Bear SafetyTtips for Memorial Day Weekend
Doing five simple things will lessen the chance that a black bear visits your campsite this year:
- Don’t leave food out.
- Don’t scatter food scraps and other litter around your campsite or cabin area.
- Don’t keep food in the area where you’re sleeping.
- Don’t bring items with you that have a strong odor.
- Never feed a bear.
With last summer’s fatal bear attack in American Fork Canyon fresh on their minds, Kevin Bunnell believes Utahns will be more willing than ever to follow that advice.
“And by following these rules, you’ll be helping other people too,” says Bunnell, mammals program coordinator for the Division of Wildlife Resources. “A bear may not visit the area while you’re there, but the food you leave out and the litter you leave behind could bring a bear to that same area after you leave. And that could create a serious problem for people who camp in the area after you.”
Rules for a clean camp
Bunnell says strong smells are what attracts bears to people. By following a few simple rules, you can greatly reduce the chance that a bear visits your camp or cabin:
- Don’t leave food out. Instead, lock your food and coolers inside your vehicle or suspend them at least 12 feet high between two trees, so bears can’t reach them.
- You can also store food in a bear-proof container. But remember that most containers, including plastic coolers, are NOT bear proof. Bear-proof containers are available at various sporting goods and outdoor stores.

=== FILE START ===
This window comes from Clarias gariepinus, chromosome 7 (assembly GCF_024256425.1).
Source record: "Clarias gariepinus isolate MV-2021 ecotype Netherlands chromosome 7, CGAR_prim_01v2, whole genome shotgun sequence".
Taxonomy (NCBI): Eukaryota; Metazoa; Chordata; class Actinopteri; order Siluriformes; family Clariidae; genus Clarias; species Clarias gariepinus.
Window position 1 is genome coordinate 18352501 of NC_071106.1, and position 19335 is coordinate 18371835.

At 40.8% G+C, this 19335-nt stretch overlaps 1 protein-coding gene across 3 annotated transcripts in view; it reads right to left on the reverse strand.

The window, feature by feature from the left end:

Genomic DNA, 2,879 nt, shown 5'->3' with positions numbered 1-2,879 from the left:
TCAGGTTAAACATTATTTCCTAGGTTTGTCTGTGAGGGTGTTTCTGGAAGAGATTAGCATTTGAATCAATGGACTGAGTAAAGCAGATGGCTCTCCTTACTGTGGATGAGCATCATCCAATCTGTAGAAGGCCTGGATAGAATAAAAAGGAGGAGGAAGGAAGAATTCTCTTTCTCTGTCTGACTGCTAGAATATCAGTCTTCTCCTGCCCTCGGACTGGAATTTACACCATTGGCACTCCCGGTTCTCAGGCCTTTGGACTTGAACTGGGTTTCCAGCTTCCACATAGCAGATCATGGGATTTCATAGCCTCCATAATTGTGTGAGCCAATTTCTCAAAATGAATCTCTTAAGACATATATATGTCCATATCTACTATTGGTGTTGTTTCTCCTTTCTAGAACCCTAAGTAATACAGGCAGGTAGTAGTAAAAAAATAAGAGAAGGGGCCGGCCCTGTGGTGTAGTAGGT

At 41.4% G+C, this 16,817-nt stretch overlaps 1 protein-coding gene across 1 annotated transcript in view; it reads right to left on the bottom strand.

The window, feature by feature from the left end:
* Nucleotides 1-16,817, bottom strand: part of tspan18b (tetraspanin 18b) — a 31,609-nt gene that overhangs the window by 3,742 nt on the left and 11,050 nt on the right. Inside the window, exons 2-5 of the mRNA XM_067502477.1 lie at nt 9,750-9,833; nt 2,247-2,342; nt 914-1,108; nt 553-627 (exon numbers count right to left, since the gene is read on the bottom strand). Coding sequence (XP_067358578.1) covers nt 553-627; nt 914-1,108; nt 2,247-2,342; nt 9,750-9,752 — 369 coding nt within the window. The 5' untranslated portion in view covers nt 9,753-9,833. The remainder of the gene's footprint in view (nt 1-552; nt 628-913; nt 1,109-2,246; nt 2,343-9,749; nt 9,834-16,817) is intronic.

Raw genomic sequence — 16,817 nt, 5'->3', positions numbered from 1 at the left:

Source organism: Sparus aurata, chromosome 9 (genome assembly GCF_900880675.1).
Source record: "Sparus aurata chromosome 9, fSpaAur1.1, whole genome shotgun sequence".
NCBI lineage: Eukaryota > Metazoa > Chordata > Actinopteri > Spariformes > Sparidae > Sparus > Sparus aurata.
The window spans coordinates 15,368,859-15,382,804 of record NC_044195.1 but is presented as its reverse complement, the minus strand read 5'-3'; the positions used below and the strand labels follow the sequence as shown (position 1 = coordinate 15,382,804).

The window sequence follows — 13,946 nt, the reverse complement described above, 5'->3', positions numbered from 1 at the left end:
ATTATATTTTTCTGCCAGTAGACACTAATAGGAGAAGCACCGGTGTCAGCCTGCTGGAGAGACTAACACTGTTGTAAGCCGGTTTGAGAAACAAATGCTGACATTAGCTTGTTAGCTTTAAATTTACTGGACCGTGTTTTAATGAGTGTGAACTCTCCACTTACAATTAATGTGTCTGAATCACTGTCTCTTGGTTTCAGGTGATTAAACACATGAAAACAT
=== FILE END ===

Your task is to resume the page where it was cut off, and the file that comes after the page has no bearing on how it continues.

- Don’t scatter garbage, food scraps and fat drippings around your campsite. And don’t leave them in your fire pit, either. Instead, place them in an airtight container, lock them securely in the trunk of your car or inside your trailer, and take them home with you. If bear-proof garbage cans are available in your campground, you can also leave them in the cans.
- After you’re through cooking and eating, immediately clean your cooking grills and anything used to prepare, eat or clean up food.
- Don’t keep any food in the area where you’re sleeping.
- Cook away from your tent or sleeping area. And don’t sleep in the clothes you wore while cooking or the clothes you wore while cleaning fish. Leave those clothes, along with utensils, rags and anything used to prepare, cook, eat and clean up food, at your cooking area or sealed inside a vehicle.
- Don’t bring items with you that have a strong odor. Bears have extremely sensitive noses. Anything that has a strong smell, including deodorant, perfume and certain soaps, could draw a bear to your campsite.
- Never feed a bear.
Bear safety tips
More tips on how to stay safe in bear country, including what to do if you encounter a bear while hiking, are available at wildlife.utah.gov/bearsafety.